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Lou Mcferran 1

“Let all that I am praise the Lord;
    with my whole heart, I will praise his holy name.”
Psalm 103.1

As part of my training to become a Lay Reader I did a 2-month placement at a different church last autumn.  The idea is that you choose a church that is very different to your home church, so I went to St Michael’s and All Angels in Barnes. My first Sunday was the feast of Michaelmas where the story of the Archangel Michael was told (read Revelation 12:7-12 if you want to know more!) and because their church is named after the angels it was a big celebration.  We were given a Michaelmas daisy (a flower also known as an Aster) buttonhole to wear and as the service began there was a procession led by someone swinging incense, then people carrying candles, someone carrying a cross, the choir in their robes singing a hymn of praise, and then 3 members of clergy wearing fabulous shiny red robes.  This certainly wasn’t like HTR! They walked to the front where there was an altar with 10 candles that were so tall I would have needed a ladder to light them, and even more candles in red lanterns hanging from the ceiling. 

It was a feast for the senses: the sight of candles and robes; the smell of incense; the sound of the choir singing and the words of the sermon retelling the story of St Michael; and then later the touch of the cushion as I knelt to say prayers, and the taste of the wafer at Holy Communion. All of this made me realise how God wants us to know Him with our full being, our full body, all of our senses.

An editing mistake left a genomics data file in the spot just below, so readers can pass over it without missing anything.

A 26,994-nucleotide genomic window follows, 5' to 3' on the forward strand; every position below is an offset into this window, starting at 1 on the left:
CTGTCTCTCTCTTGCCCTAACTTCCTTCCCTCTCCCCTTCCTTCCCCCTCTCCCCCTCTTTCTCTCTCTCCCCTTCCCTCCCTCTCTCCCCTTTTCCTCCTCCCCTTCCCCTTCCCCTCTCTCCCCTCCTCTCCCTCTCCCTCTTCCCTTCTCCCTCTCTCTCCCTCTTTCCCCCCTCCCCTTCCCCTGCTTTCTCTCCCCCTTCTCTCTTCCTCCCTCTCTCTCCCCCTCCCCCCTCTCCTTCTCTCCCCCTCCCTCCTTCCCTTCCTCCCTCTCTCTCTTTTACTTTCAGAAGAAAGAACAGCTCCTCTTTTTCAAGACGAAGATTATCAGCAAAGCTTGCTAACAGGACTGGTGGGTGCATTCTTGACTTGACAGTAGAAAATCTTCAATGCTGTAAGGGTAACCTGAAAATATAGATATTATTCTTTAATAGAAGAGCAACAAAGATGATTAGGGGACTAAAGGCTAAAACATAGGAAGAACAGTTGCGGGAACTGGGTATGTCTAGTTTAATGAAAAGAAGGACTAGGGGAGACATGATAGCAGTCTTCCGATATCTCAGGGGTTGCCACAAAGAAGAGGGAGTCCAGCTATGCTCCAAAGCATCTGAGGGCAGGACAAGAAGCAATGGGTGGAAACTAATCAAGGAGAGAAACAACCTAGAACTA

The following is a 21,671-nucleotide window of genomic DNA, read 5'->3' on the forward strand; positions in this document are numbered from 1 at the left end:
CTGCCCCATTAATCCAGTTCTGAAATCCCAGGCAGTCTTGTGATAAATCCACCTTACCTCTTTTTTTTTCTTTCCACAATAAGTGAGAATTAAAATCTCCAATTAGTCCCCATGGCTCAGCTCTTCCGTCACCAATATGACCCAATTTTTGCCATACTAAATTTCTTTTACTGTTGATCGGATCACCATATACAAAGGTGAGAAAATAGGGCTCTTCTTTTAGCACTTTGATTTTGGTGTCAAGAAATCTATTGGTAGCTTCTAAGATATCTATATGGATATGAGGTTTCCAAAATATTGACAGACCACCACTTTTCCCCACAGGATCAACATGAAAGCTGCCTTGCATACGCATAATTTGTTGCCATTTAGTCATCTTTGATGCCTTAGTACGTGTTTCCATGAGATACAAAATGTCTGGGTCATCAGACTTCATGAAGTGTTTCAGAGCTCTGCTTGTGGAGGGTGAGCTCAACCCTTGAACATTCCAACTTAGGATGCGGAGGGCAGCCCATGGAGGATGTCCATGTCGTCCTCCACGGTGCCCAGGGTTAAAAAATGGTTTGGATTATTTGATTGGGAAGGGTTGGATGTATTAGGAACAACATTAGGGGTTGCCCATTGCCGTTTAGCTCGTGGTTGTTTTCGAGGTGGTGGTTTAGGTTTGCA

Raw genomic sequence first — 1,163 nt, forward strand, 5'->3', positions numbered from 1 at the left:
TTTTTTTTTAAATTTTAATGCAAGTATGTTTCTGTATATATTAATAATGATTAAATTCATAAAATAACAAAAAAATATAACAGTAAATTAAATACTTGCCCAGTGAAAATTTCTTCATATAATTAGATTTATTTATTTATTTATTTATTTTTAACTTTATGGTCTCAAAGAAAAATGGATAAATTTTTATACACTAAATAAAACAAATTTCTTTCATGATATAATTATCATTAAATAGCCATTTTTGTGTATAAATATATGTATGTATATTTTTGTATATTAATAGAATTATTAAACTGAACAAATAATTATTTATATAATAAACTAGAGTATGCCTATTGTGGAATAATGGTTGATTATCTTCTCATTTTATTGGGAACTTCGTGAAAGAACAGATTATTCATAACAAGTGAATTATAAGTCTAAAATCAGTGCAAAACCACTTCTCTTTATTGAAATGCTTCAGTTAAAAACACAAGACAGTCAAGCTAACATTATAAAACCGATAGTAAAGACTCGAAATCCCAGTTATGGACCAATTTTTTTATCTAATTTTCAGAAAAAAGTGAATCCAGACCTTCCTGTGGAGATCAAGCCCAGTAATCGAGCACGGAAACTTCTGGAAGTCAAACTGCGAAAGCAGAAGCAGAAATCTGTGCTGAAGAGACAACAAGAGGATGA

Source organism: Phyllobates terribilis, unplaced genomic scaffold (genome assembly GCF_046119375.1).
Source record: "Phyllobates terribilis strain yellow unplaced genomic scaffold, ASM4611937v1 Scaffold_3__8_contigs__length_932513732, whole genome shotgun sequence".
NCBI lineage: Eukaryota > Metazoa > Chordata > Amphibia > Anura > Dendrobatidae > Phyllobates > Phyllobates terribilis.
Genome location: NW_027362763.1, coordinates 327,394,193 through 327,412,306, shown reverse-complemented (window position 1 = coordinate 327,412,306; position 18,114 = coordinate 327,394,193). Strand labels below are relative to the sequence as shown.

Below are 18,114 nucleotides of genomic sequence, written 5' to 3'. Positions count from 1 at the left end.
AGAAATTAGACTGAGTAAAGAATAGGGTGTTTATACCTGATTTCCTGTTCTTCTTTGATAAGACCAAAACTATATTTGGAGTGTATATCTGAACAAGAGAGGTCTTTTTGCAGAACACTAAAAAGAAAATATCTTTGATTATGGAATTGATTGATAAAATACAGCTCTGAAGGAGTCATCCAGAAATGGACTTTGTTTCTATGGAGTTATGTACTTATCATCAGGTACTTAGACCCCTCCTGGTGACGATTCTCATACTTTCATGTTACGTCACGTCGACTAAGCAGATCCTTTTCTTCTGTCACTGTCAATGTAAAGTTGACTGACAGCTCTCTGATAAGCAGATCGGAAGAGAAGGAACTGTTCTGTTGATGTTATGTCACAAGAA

The sense that surprised me most was smell.  Smell is very powerful in triggering memories.  The smell of mulled wine and winter spices can suddenly transport us back to past Christmases, or the smell of the sea to old family holidays. As I came towards the end of my placement I was sitting at home and suddenly caught the smell of incense on my hair.  It triggered all these memories from the previous two months of worshipping God.  That smell had become associated with God, like smelling the perfume of a loved relative. In that moment I knew that God was with me.  He was with me as I worshipped Him in the church, and would be with me every moment outside the church too. 

I wonder if there are any of your senses that you don’t often use to worship God? Have you tried praying holding a cross or kneeling? A couple of weeks ago at HTR we prayed holding our hands out towards our children, young people and Sunday group leaders as we prayed a prayer of blessing over them, which was a very moving moment in the service. It doesn’t need to be ‘religious’, like the sights and smells of candles and incense. Have you tried worshipping through the lovely smell of coffee?!  Coffee is a smell I have come to associate with God too, through the plentiful supply at HTR (it will be back soon once the covid cases ease!). I think God can even be found in the delicious taste of chocolate! How wonderful that we can connect with God through all of our senses, particularly when some of us might have experienced covid dulling some of our senses through brain fog or losing taste/smell.  God has made sure we can connect with Him no matter what is going on with our minds or bodies.

Louise McFerran 17/01/2022
Photo: St Michael’s and All Angels, Barnes.

Louise McFerran, 17/01/2022